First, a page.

Foreign interference concerns have been well documented in Australia in recent years with regular reports of intimidation of diaspora communities, monitoring of university students and the tracking of political donations.
However, last month, Australia’s Minister for Home Affairs Clare O’Neil and the Australian Security Intelligence Organisation’s Director-General of Security Mike Burgess both gave unprecedently frank speeches about this rising danger. O’Neil declared foreign interference “relentless and…insidious” and a major threat to Australian democracy. Burgess went further, revealing espionage and foreign interference is now Australia’s principal security concern, akin to “hand to hand combat.”
Burgess’s speech attracted a lot of attention. Yet O’Neil’s offered an interesting takeaway that largely slipped under the radar. As part of its efforts to counter rising foreign interference, the Australian government appears to be taking lessons from cyberspace.
O’Neil – who is also minister for cybersecurity – revealed Australia will begin to “name and shame” perpetrators by developing an attribution framework:
We don’t want to just … disrupt these operations, but we want to deter future ones by imposing costs on their sponsors by outing them, where it is possible to do so. I would like us to see Australia … do this more and more, because we have to stop this from happening in the shadows. We have to bring it into the light.
An attribution framework is normally a process for identifying the party responsible for a cyberattack or other malicious activity in cyberspace and determining appropriate courses of action (or inaction) in response. Technical attribution involves analysing and examining the technical details of an attack or incident to determine who the actor or group behind it was and what their capabilities, tactics and methods were as well as their motivations.
After a technical attribution has been made, an appropriate diplomatic, political or operational response is determined. This could include making a public attribution statement to identify the party responsible for an incident, which is intended to serve as a deterrent to that party and other potential attackers that such behaviour won’t be tolerated.
In some cases, it may be valuable for strategic or diplomatic reasons to make an attribution privately or not make one at all. The decision to make an attribution is often based on factors such as the severity of the attack, the target, and the potential consequences of making such information public.
Australia’s decision to apply an attribution framework to foreign interference is interesting. The government clearly recognises foreign interference activities will continue and it needs a new form of deterrence. The use of an attribution framework will also provide a standardised and (relatively) transparent approach to identifying and responding to these activities, increasing the legitimacy of any future attribution statement made.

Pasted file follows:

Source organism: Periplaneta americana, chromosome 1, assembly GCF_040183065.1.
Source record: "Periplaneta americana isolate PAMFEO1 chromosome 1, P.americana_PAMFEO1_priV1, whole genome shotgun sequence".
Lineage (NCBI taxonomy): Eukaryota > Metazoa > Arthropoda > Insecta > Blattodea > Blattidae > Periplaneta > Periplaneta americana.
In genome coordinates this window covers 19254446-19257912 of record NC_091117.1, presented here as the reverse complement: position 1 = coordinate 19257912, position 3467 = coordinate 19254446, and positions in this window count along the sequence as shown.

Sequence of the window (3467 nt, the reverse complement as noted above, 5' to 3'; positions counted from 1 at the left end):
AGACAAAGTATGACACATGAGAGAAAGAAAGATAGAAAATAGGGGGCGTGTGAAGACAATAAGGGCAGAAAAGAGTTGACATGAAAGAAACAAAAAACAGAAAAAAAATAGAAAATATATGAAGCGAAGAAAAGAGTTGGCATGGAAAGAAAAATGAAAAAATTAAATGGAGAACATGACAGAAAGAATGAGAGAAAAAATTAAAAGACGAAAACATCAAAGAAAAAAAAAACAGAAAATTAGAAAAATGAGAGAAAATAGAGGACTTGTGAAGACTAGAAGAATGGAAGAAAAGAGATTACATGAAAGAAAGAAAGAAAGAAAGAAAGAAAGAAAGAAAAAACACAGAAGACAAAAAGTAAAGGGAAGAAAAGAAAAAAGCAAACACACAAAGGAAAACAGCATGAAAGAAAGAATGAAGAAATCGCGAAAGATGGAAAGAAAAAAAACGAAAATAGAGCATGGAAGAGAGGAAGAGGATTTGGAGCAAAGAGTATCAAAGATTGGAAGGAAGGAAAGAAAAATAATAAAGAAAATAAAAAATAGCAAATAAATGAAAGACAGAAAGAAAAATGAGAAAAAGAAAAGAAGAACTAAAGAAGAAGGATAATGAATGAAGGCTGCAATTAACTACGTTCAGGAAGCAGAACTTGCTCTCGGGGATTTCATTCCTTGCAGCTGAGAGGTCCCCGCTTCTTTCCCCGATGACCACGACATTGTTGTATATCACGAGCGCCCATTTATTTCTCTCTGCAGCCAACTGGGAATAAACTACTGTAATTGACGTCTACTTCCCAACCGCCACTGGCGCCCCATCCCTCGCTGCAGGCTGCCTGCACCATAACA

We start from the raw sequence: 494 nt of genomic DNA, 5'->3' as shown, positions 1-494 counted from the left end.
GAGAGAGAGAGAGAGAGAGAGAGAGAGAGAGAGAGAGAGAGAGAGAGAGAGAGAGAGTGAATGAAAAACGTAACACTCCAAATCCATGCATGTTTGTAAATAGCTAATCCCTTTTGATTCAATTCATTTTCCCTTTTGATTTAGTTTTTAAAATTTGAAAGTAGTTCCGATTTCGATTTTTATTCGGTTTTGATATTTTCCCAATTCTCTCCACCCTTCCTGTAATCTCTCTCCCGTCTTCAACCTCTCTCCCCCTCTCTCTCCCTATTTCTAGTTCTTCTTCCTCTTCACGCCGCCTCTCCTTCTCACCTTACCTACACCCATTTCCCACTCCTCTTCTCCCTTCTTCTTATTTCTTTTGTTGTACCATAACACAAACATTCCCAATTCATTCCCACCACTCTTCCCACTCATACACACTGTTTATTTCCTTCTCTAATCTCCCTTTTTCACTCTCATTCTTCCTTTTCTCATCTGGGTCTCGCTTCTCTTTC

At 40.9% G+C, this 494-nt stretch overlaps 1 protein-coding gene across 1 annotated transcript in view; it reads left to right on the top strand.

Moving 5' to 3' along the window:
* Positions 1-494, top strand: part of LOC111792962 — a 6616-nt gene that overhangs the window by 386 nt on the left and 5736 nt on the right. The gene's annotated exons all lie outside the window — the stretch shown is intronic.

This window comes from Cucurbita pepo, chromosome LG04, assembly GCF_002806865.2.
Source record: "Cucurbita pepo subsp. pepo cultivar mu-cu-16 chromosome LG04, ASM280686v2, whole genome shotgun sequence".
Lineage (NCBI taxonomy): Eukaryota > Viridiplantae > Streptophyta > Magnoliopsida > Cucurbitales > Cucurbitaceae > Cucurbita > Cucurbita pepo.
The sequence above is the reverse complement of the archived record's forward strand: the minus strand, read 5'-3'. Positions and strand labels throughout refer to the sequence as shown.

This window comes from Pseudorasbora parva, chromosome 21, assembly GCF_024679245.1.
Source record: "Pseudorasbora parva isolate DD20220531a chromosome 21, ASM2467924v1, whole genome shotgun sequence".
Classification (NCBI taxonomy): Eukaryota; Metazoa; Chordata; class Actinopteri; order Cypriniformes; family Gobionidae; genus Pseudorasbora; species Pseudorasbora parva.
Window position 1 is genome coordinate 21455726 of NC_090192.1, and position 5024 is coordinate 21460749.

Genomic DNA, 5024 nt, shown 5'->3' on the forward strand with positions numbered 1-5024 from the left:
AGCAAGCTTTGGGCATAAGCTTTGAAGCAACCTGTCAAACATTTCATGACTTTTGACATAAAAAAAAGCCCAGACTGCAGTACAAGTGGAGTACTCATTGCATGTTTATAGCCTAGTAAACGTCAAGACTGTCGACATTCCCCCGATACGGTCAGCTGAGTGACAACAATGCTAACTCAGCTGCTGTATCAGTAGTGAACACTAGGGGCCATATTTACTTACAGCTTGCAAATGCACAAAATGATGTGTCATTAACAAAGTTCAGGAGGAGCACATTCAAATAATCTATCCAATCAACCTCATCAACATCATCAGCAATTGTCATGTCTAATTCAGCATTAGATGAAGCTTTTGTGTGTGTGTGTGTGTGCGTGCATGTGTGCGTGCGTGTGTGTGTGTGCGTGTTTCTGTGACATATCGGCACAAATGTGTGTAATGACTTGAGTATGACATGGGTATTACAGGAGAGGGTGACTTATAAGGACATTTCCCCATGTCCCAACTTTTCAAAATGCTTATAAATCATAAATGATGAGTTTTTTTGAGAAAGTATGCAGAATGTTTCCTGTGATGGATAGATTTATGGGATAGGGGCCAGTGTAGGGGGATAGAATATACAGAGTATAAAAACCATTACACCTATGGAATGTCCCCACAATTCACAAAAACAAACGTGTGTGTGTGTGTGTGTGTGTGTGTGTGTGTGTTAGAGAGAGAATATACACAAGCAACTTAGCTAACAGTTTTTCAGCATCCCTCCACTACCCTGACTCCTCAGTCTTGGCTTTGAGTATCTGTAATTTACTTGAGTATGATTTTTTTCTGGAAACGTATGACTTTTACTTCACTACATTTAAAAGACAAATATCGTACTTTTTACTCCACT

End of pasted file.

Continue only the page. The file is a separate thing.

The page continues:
However, while O’Neil has said Australia will always speak up against foreign interference, an attribution – whether public or made in private – is ultimately a political and diplomatic act.
While the scale of China’s interference operations is the very reason Australia has foreign interference protections in the first place, with expectations Prime Minister Anthony Albanese could visit Beijing later this year, it’s unlikely any attributions to China will fit into Australia’s current foreign policy priorities.
Aside from questions about where attribution fits into Australia’s political and foreign policy calculations, there’s also the perennial question about whether attribution in cyberspace even works. As malicious cyber incidents continue to rise around the world, authorities increasingly agree that attribution by itself is not enough to deter perpetrators. Attribution must be followed by broader responses to ensure there are appropriate costs inflicted on those responsible.
Fortunately, Australia’s attribution framework for foreign interference fits in with broader measures it is taking to build resilience. The government has announced a new drive by federal law enforcement to raise awareness among multicultural communities and provide increased support services to assist those at risk. O’Neil has also revealed the Home Affairs department will play a more active role in building social cohesion and democratic resilience to counter foreign interference.
While plenty of questions remain about what an attribution framework for foreign interference will look like – including what the broad process behind the framework will be, when is an act significant enough to be called out, and what happens after an attribution is made – the announcement of the framework is a welcome escalation of Australia’s efforts to counter foreign interference.
With interference continuing to rise in other countries, no doubt there will be global interest in Australia’s experience to see whether this approach of naming and shaming perpetrators helps deter meddling in the domestic affairs and democratic processes of other nations. Indeed, Australia’s efforts to develop such a framework could well set a precedent for other countries facing this challenge.